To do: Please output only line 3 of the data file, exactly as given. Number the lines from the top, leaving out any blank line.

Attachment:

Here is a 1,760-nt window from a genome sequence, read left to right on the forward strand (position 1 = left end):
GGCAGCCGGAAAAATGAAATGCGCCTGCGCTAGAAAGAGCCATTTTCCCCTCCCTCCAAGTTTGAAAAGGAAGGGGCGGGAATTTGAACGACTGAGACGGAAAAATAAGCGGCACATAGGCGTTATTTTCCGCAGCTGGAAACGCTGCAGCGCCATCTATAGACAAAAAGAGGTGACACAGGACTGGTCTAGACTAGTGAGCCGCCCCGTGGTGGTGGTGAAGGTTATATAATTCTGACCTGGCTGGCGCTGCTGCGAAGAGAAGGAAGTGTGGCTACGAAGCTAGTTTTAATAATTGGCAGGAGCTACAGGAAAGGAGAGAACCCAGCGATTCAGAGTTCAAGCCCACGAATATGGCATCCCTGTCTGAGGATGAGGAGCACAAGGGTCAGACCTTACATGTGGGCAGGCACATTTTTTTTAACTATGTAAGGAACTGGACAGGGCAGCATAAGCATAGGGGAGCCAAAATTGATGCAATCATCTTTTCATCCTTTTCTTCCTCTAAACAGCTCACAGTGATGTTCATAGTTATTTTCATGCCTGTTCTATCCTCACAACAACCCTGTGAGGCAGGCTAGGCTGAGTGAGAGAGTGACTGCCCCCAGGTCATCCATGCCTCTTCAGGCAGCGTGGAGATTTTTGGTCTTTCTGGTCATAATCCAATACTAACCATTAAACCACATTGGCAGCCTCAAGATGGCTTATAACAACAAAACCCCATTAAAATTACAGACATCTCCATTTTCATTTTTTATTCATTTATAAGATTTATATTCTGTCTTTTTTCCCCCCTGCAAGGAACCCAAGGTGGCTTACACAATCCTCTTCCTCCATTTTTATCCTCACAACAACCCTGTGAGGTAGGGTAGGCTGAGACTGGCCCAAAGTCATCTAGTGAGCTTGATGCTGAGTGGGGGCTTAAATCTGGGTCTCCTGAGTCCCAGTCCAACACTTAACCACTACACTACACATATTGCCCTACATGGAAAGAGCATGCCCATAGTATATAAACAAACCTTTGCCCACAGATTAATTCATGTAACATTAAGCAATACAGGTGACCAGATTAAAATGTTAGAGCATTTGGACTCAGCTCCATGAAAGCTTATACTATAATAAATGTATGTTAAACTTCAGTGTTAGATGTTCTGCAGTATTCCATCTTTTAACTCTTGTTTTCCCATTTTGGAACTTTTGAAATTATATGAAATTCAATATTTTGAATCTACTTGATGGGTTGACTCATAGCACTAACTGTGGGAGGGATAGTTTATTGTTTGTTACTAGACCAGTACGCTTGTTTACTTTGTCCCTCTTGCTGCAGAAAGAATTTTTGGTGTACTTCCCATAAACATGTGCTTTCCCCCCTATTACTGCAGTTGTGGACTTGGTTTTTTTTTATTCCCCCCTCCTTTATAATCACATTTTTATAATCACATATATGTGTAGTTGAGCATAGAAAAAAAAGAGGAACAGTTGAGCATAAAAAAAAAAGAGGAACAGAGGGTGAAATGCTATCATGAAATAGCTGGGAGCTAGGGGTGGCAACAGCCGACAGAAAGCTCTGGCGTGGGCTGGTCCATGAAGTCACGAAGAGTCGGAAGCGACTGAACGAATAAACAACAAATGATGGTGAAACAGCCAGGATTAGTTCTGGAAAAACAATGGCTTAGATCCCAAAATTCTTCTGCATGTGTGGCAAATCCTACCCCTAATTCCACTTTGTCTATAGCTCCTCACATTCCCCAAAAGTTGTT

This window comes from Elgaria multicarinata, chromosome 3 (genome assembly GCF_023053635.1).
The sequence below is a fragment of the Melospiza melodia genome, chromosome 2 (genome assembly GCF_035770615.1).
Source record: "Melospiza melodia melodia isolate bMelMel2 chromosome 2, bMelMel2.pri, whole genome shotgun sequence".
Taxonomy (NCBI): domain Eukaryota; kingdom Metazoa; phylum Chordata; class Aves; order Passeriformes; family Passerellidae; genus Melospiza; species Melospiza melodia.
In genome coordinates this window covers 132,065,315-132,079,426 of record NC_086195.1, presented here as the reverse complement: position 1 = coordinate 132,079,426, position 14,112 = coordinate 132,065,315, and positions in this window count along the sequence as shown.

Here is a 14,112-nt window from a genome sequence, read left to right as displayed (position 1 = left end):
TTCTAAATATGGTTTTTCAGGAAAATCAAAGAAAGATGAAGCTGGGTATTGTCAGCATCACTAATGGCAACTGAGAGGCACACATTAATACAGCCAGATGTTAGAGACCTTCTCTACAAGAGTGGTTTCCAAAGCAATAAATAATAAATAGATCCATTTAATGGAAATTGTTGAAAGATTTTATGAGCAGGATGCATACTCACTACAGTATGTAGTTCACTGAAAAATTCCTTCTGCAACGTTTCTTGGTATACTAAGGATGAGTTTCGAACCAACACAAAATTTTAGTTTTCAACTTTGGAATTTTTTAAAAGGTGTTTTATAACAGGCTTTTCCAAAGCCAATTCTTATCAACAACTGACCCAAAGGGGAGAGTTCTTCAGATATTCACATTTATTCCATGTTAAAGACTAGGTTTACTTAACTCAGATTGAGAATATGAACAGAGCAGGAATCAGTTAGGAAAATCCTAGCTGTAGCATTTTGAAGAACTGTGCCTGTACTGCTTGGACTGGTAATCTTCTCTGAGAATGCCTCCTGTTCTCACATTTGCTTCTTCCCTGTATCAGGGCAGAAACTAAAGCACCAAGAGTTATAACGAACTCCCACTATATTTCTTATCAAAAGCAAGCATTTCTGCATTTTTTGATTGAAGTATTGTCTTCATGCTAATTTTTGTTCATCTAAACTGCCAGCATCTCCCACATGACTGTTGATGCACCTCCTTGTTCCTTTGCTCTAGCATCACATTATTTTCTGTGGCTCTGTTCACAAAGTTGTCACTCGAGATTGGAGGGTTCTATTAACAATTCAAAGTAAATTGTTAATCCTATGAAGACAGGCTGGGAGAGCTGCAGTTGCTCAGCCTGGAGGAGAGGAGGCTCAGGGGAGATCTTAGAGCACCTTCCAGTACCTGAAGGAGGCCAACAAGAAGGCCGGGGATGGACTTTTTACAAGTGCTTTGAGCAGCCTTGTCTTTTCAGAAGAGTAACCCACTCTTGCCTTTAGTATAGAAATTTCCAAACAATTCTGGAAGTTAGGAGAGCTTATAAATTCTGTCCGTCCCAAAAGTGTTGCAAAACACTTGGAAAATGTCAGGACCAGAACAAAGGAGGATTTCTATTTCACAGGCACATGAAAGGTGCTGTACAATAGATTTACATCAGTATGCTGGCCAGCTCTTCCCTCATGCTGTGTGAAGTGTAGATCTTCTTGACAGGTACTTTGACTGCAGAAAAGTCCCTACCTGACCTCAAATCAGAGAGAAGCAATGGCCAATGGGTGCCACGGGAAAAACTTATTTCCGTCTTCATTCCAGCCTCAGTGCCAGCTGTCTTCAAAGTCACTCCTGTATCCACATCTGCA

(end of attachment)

This window comes from Elgaria multicarinata, chromosome 3 (genome assembly GCF_023053635.1).